In the meantime, Walters continues to cover the miles in search of his next opportunity.

Ava Grivalski

To signify her lifesaving act, at graduation Ava wore the red honor cord she earned from The Blood Connection.

Recent Cardinal Gibbons High School graduate Ava Grivalski knows that with every blood donation you make, you are helping to save three lives. What she couldn’t have anticipated was that one of those lives may well have been her mother’s.

Grivalski and her mom, Leslie Moore-Martinez, have what they consider an “unusual story” when it comes to Grivalski’s charity commitment. In 2021, she was introduced to the Kay Yow Cancer Fund when the two stopped at the Apex Chick-fil-A and saw a hot-pink boat being being raffled off in support of the Fund. Intrigued, Grivalski took to social media to learn more about the Fund, which has raised $8 million since Coach Yow — the North Carolina State University Hall of Fame basketball coach who battled breast cancer for the last 22 years of her career — established it in 2007.

A conversation started when Moore-Martinez shared with Grivalski that two of her aunts, whom Grivalski had never met, had passed away from cancer. To honor these family members, the mother-daughter pair purchased raffle tickets. After they won the raffle — and the one-of-a-kind pink Savannah boat — they spent a lot of time boating on Jordan Lake and in the Wilmington area. The joke was that because they shared their story with everyone they met, they were the unofficial ambassadors of the Kay Yow Cancer Fund.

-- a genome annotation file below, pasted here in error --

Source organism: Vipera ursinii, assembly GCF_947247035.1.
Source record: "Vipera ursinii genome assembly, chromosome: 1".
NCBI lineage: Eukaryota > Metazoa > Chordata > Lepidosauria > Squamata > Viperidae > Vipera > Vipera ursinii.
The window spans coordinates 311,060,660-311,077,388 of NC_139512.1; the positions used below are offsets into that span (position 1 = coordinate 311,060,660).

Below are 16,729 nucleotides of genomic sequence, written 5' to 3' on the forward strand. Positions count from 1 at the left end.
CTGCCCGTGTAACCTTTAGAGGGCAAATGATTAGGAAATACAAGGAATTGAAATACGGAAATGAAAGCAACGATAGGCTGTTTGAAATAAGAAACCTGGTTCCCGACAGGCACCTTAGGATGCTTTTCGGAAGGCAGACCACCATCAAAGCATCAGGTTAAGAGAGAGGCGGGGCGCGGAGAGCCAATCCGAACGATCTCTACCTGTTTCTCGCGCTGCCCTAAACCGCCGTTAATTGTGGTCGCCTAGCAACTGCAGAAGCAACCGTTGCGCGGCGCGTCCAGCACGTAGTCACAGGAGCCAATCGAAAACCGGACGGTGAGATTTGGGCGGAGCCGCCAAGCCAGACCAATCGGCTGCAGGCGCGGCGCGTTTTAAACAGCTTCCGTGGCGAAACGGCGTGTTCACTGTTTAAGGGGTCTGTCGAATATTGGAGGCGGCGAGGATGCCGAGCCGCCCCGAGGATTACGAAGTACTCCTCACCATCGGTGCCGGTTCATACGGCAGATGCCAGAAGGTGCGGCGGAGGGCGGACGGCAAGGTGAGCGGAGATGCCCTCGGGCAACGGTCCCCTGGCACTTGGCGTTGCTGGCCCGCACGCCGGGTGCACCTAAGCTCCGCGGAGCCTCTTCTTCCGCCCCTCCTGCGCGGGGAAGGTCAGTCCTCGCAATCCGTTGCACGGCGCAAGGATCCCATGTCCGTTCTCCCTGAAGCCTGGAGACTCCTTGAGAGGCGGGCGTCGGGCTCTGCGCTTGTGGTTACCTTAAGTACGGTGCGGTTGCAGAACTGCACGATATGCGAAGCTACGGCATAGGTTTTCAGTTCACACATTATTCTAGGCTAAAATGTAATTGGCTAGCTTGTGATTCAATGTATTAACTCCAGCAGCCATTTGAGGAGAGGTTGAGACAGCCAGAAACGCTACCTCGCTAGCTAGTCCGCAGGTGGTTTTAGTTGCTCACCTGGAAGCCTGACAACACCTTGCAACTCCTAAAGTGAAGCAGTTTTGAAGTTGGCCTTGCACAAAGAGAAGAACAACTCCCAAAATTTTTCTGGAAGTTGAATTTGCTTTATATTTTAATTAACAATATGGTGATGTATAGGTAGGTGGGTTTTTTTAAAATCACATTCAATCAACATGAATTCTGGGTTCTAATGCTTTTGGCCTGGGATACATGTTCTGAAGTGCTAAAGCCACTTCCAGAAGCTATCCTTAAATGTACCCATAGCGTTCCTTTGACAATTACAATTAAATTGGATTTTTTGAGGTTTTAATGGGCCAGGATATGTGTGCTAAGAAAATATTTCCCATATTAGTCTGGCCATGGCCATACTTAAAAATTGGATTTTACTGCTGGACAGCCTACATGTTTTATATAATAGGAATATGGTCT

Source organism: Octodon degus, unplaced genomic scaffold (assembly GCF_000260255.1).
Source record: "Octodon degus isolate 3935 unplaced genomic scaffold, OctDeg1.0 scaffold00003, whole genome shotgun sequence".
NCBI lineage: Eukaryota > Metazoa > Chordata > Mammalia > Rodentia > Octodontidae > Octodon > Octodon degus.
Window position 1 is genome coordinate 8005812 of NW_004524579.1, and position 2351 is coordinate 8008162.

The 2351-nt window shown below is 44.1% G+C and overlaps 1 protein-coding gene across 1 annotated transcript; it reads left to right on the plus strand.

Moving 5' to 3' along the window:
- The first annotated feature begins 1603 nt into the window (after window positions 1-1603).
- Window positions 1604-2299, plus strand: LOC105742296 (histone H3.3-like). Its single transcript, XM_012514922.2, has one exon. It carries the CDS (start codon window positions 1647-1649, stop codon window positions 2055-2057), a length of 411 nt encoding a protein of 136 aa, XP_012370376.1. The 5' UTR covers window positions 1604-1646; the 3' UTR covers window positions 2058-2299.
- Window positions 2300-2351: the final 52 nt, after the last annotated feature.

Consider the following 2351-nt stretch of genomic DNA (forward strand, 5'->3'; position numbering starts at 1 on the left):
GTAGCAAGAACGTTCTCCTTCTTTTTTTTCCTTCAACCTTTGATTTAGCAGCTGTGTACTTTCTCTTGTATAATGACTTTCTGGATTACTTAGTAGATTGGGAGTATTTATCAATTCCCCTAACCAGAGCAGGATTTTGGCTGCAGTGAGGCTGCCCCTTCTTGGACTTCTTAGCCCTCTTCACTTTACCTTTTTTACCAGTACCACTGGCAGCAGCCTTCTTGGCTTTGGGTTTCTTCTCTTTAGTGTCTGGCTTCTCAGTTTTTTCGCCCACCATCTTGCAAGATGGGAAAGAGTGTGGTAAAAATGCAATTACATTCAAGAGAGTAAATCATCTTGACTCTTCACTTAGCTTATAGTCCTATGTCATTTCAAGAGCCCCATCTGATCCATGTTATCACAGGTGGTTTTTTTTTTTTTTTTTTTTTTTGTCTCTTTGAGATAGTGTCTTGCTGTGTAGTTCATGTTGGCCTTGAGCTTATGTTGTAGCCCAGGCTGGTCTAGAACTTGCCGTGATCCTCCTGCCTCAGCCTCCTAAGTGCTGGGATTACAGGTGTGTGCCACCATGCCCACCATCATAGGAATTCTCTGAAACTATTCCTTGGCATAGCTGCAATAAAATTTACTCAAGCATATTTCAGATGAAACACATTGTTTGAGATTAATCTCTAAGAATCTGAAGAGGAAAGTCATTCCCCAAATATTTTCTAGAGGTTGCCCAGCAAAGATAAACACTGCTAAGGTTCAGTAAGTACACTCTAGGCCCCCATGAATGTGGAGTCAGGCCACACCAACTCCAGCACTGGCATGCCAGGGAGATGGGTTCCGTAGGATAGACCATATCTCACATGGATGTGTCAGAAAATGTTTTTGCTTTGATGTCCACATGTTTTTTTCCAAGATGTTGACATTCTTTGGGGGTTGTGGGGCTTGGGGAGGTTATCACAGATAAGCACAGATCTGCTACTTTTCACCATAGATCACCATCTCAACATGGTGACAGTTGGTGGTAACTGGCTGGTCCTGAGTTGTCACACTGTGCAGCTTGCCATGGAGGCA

Every donation of blood saves several lives. Contributed photo.

What they could never have predicted was that the next year Moore-Martinez would be diagnosed with a rare form of breast cancer.